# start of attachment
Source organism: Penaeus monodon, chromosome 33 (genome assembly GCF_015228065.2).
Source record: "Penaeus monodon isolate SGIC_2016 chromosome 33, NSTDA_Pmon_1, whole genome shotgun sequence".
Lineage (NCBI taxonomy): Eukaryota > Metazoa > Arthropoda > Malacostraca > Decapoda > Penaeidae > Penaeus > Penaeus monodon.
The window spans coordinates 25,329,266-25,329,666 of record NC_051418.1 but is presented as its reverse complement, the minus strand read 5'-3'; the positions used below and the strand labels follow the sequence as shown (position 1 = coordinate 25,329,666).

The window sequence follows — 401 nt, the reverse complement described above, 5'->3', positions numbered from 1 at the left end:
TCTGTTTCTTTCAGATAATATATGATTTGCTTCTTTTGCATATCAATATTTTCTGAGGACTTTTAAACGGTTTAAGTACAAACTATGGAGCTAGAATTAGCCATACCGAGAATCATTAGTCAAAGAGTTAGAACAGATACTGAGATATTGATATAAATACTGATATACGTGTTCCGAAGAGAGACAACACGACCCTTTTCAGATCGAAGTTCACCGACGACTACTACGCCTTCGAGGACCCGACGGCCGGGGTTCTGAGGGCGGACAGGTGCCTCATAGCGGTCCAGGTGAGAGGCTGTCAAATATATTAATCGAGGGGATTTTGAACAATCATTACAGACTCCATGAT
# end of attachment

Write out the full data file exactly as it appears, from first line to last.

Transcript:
Source organism: Penaeus monodon, chromosome 33 (genome assembly GCF_015228065.2).
Source record: "Penaeus monodon isolate SGIC_2016 chromosome 33, NSTDA_Pmon_1, whole genome shotgun sequence".
Lineage (NCBI taxonomy): Eukaryota > Metazoa > Arthropoda > Malacostraca > Decapoda > Penaeidae > Penaeus > Penaeus monodon.
The window spans coordinates 25,329,266-25,329,666 of record NC_051418.1 but is presented as its reverse complement, the minus strand read 5'-3'; the positions used below and the strand labels follow the sequence as shown (position 1 = coordinate 25,329,666).

The window sequence follows — 401 nt, the reverse complement described above, 5'->3', positions numbered from 1 at the left end:
TCTGTTTCTTTCAGATAATATATGATTTGCTTCTTTTGCATATCAATATTTTCTGAGGACTTTTAAACGGTTTAAGTACAAACTATGGAGCTAGAATTAGCCATACCGAGAATCATTAGTCAAAGAGTTAGAACAGATACTGAGATATTGATATAAATACTGATATACGTGTTCCGAAGAGAGACAACACGACCCTTTTCAGATCGAAGTTCACCGACGACTACTACGCCTTCGAGGACCCGACGGCCGGGGTTCTGAGGGCGGACAGGTGCCTCATAGCGGTCCAGGTGAGAGGCTGTCAAATATATTAATCGAGGGGATTTTGAACAATCATTACAGACTCCATGAT